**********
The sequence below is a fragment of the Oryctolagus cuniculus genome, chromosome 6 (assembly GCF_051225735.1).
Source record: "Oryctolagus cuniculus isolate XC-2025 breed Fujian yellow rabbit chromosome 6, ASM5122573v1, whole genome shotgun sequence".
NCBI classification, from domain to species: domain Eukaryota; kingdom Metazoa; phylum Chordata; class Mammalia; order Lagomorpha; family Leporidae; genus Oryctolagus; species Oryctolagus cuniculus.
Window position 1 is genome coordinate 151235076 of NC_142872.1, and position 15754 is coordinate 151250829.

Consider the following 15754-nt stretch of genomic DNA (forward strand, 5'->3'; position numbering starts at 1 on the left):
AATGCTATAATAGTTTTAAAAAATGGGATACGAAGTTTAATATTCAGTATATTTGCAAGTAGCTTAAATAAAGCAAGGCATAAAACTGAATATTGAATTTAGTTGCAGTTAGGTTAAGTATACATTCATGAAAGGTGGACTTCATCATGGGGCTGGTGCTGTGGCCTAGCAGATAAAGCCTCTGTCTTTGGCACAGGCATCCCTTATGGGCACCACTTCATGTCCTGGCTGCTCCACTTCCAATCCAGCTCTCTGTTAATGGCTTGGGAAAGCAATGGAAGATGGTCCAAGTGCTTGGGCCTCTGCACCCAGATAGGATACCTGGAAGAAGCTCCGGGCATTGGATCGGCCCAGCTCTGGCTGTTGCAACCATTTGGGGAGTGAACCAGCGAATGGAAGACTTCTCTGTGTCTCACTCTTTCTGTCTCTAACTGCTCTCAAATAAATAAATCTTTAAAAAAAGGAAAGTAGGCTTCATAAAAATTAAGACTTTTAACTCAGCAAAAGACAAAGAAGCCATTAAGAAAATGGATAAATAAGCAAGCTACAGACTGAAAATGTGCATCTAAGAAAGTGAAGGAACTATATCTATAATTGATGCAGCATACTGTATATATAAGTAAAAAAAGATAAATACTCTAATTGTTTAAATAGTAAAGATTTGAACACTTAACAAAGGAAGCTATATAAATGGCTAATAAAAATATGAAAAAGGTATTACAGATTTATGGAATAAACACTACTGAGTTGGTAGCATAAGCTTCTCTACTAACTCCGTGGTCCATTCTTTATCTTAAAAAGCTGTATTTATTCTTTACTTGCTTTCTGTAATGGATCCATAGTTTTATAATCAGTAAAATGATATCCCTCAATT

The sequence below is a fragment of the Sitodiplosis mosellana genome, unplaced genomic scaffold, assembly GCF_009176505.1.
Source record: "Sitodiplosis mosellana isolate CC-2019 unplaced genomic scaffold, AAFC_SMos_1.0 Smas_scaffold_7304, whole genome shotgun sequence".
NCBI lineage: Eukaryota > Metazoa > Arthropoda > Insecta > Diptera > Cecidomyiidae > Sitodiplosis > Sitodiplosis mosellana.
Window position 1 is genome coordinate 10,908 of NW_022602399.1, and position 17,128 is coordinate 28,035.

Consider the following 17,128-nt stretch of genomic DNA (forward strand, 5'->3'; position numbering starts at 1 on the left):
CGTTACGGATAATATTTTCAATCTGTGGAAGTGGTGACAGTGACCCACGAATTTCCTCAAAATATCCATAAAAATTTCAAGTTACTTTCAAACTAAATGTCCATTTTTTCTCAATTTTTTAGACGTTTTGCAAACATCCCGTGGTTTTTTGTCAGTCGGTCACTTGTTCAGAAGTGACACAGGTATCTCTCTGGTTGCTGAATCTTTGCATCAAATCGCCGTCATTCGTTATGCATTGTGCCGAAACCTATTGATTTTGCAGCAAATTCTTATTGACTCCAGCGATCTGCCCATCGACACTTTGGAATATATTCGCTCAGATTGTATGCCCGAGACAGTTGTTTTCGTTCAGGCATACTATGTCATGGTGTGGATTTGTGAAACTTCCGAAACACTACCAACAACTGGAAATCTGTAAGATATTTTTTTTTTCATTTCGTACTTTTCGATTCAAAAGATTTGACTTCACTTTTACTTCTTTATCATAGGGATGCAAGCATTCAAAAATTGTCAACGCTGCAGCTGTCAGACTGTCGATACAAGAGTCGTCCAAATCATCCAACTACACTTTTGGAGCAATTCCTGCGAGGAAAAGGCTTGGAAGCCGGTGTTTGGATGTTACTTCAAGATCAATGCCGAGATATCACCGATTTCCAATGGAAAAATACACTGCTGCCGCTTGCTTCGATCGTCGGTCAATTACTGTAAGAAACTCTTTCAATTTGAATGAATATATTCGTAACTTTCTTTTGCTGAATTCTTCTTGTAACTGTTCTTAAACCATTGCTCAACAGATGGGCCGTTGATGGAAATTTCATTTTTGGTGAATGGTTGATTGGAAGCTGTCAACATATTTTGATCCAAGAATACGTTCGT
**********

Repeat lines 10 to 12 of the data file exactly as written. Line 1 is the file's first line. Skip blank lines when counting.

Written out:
Window position 1 is genome coordinate 10,908 of NW_022602399.1, and position 17,128 is coordinate 28,035.

Consider the following 17,128-nt stretch of genomic DNA (forward strand, 5'->3'; position numbering starts at 1 on the left):
CGTTACGGATAATATTTTCAATCTGTGGAAGTGGTGACAGTGACCCACGAATTTCCTCAAAATATCCATAAAAATTTCAAGTTACTTTCAAACTAAATGTCCATTTTTTCTCAATTTTTTAGACGTTTTGCAAACATCCCGTGGTTTTTTGTCAGTCGGTCACTTGTTCAGAAGTGACACAGGTATCTCTCTGGTTGCTGAATCTTTGCATCAAATCGCCGTCATTCGTTATGCATTGTGCCGAAACCTATTGATTTTGCAGCAAATTCTTATTGACTCCAGCGATCTGCCCATCGACACTTTGGAATATATTCGCTCAGATTGTATGCCCGAGACAGTTGTTTTCGTTCAGGCATACTATGTCATGGTGTGGATTTGTGAAACTTCCGAAACACTACCAACAACTGGAAATCTGTAAGATATTTTTTTTTTCATTTCGTACTTTTCGATTCAAAAGATTTGACTTCACTTTTACTTCTTTATCATAGGGATGCAAGCATTCAAAAATTGTCAACGCTGCAGCTGTCAGACTGTCGATACAAGAGTCGTCCAAATCATCCAACTACACTTTTGGAGCAATTCCTGCGAGGAAAAGGCTTGGAAGCCGGTGTTTGGATGTTACTTCAAGATCAATGCCGAGATATCACCGATTTCCAATGGAAAAATACACTGCTGCCGCTTGCTTCGATCGTCGGTCAATTACTGTAAGAAACTCTTTCAATTTGAATGAATATATTCGTAACTTTCTTTTGCTGAATTCTTCTTGTAACTGTTCTTAAACCATTGCTCAACAGATGGGCCGTTGATGGAAATTTCATTTTTGGTGAATGGTTGATTGGAAGCTGTCAACATATTTTGATCCAAGAATACGTTCGT